This lends itself well to using a supply-and-demand model to show what is going on in the market for fentanyl, as per the diagram below. There are effects on both the demand side and the supply side. On the demand side, there has been an increase in demand (from D0 to D1). This isn't because of the change in price of fentanyl (since that would simply mean a movement along the demand curve). It is because there is less risk (of death) to buyers because the sellers are better able to dilute fentanyl (though I will come back to this point later in the post). On the supply side, there has been a large increase in supply (from S0 to S1), because of the reducing costs of production and distribution of fentanyl (cheaper sources of supply from China, along with more sellers). The combination of the increase in demand and greater increase in supply have led to a decrease in the price of fentanyl (from P0 to P1), and an increase in the quantity of fentanyl consumed (from Q0 to Q1).

    But if fentanyl is now safer because, as Kleiman wrote:
    Somewhere in here someone figured out a technique for diluting the stuff with enough accuracy to reduce the consumer’s risk of a fatal overdose: far from perfectly, but enough to create a thriving market. (I don’t know what that technique is, though I can think of at least one way to do the trick.)
    Then why have the number of overdoses greatly increased? It's probably because the number of uses (and number of doses) has greatly increased (as per the supply-and-demand diagram above). A larger number of doses consumed multiplied by a lower per-dose risk of overdose could easily lead to more total deaths than a smaller number of doses consumed multiplied by a high per-dose risk. Which has led to this:

    [HT: Marginal Revolution]

    Monday, 4 June 2018

    Book Review: WTF?! An Economic Tour of the Weird

    I just finished reading Peter Leeson's new book, WTF?! An Economic Tour of the Weird. I thoroughly enjoyed his earlier book "The Invisible Hook: The Hidden Economics of Pirates", so I had high expectations for this one. The Invisible Hook explained a number of the interesting practices of pirates (e.g. why did they fly the skull and crossbones flag, and why did they adhere to the 'pirate code') using the tools of economics. WTF does a similar job for a broader collection of interesting practices such as medieval ordeals, wife auctions in England, the use of oracles to settle disputes, vermin trials, and trial by battle, among several others. Once Leeson describes some of these practices to you, they genuinely will make you think "WTF", so the book it aptly titled. The reasoning behind each practice is clearly explained and shown to be consistent with rational economic behaviour, or at least to be consistent with prevailing incentives.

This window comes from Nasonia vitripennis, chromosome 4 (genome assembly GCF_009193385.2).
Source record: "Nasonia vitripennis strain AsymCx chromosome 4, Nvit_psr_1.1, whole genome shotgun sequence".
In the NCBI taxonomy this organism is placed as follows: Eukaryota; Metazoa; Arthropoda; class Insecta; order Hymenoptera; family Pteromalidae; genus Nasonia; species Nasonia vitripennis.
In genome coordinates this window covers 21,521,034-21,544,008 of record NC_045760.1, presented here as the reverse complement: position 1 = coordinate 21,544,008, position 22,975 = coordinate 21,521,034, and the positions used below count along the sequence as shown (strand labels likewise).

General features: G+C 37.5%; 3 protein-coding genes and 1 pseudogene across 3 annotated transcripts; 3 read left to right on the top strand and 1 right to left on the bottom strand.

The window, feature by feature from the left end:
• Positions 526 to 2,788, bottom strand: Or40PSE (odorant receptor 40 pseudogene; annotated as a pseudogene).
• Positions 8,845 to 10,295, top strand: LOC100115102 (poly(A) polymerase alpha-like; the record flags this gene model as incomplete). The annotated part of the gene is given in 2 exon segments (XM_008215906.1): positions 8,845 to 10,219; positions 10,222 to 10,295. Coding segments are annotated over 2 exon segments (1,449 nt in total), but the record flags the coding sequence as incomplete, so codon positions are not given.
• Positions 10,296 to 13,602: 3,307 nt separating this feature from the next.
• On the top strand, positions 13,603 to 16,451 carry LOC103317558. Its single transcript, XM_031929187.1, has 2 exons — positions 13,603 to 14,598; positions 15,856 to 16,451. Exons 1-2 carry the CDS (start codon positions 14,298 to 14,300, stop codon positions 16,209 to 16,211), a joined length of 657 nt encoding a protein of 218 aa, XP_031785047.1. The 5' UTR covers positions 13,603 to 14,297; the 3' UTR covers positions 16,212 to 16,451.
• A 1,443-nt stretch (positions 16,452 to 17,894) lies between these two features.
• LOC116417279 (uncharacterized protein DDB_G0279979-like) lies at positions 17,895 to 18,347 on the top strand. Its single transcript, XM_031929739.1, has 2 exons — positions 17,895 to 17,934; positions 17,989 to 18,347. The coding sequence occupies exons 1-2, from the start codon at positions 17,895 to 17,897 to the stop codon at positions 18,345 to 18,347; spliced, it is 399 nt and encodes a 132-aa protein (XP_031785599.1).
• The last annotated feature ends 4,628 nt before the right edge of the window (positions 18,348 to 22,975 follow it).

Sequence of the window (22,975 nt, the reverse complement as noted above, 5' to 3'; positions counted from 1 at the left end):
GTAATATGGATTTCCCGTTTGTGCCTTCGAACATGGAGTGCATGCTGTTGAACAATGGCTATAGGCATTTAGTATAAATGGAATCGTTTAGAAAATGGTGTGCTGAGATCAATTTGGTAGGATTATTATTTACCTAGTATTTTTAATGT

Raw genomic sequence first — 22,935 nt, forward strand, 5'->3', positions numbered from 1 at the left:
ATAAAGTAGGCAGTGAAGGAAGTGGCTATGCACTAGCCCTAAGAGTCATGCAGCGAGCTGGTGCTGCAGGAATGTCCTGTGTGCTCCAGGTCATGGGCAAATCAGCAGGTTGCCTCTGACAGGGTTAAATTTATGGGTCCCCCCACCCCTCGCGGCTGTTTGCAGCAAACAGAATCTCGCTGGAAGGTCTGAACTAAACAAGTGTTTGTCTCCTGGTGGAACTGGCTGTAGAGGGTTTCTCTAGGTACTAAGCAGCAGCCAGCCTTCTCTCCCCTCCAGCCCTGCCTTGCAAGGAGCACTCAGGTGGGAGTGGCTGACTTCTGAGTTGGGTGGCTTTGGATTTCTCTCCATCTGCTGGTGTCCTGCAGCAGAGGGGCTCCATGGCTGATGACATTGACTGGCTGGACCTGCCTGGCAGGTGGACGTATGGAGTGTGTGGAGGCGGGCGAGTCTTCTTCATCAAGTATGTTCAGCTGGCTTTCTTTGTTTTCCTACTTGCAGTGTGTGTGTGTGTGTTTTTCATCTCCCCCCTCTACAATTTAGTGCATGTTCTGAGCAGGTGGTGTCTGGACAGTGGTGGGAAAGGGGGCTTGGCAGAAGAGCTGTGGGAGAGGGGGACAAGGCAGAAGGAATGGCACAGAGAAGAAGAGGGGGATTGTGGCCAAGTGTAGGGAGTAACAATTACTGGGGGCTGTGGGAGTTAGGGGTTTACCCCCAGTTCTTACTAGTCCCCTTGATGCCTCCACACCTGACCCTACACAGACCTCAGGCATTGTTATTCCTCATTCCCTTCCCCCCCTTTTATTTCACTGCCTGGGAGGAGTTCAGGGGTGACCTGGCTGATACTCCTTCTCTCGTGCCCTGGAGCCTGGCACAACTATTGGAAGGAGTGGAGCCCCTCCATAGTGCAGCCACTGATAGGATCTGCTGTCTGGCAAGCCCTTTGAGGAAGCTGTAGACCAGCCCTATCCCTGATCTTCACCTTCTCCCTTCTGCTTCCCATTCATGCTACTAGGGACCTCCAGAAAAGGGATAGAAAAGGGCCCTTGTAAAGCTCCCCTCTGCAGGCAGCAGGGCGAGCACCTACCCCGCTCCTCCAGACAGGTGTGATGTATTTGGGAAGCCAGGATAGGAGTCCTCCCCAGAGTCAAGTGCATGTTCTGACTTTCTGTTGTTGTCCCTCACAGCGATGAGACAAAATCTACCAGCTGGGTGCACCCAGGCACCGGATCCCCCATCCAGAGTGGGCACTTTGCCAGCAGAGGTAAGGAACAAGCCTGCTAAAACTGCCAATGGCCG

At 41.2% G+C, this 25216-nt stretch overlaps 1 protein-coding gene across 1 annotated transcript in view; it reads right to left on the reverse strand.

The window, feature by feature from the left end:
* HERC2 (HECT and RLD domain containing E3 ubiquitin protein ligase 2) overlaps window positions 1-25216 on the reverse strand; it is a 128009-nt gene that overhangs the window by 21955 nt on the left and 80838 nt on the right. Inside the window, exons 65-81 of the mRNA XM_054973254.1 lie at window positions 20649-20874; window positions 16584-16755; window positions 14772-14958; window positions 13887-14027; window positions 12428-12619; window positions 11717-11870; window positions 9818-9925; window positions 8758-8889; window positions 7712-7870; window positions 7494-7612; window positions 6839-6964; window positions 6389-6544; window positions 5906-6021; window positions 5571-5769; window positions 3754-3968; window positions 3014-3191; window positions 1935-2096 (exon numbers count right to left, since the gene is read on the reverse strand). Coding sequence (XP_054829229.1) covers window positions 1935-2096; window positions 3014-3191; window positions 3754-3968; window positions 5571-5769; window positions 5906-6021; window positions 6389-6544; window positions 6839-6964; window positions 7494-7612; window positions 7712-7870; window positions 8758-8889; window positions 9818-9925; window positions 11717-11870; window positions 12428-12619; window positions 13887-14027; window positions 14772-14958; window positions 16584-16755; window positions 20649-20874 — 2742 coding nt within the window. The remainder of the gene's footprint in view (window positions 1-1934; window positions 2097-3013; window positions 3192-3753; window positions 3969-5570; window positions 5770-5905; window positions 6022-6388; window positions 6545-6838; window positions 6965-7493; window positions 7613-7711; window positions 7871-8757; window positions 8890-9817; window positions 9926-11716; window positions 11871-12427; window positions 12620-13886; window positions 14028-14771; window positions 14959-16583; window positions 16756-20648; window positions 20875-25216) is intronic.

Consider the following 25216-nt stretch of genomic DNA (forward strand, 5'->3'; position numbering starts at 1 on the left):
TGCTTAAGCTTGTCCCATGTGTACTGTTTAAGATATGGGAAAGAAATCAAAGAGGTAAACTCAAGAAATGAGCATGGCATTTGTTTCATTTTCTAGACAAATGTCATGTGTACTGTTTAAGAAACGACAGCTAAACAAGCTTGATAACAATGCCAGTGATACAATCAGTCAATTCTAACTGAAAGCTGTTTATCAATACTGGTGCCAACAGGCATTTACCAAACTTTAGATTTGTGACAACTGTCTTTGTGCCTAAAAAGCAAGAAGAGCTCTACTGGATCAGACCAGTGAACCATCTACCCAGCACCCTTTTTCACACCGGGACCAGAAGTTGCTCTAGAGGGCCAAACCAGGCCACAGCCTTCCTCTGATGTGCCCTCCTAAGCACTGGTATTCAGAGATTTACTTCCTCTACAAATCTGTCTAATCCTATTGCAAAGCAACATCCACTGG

Leeson's own research is embedded throughout the book, as you might expect. Many of the topics covered have relevance to modern times as well, but Leeson surprisingly avoids drawing the reader's attention to this until almost the end of the book:
    Was Norman England's judicial system, which decided property disputes by having litigants hire legal representatives to fight one another physically, less sensible than contemporary England's judicial system, which decides property disputes by having litigants hire legal representatives to fight one another verbally?
    Is contemporary Liberia's criminal justice system, which sometime uses evidence based on a  defendant's reaction to imbibing a magical potion, less sensible than contemporary California's criminal justice system, which sometimes uses evidence based on a defendant's reaction to being hooked up to a magical machine that makes squiggly lines when her pulse races?
    How about Renaissance-era ecclesiastics' tithe compliance program, which used rats and crickets to persuade citizens to pay their tithes? Any less sensible than World War II-era US Treasury Department officials' tax compliance program, which used Donald Duck to persuade citizens to pay their taxes?
    The book makes use of an interesting narrative device - it is presented as a tour through a museum of the weird. Some readers might find that approach a little distracting. I found it quirky and an interesting way to present the material. It wasn't necessary though - based on Leeson's earlier book I'm sure he could have written an equally interesting book without resorting to creating fictional tour characters to pose questions.

    Overall, the book possibly isn't going to teach you a lot of economic principles, but it will show you how economics can be used to explain some seemingly weird practices (some contemporary, many historical). If you are into the quirky or weird, or just want to see economics pop up in unusual situations, then like The Invisible Hook this book is a must-read.

    Sunday, 3 June 2018

    What's in a (first) name?

    Following on from yesterday's post on middle initials, it is interesting to wonder how important names are more generally. In a 2010 paper published in the journal Economic Inquiry (ungated and much earlier version here), Saku Aura (University of Missouri) and Gregory Hess (Claremont McKenna College) looked at the effect of first names on a number of different outcomes. They used data on over 5500 people from the 1994 and 2002 waves of the U.S. General Social Survey (and as a reminder, apart from the names data, most of the data for the GSS is available for free online).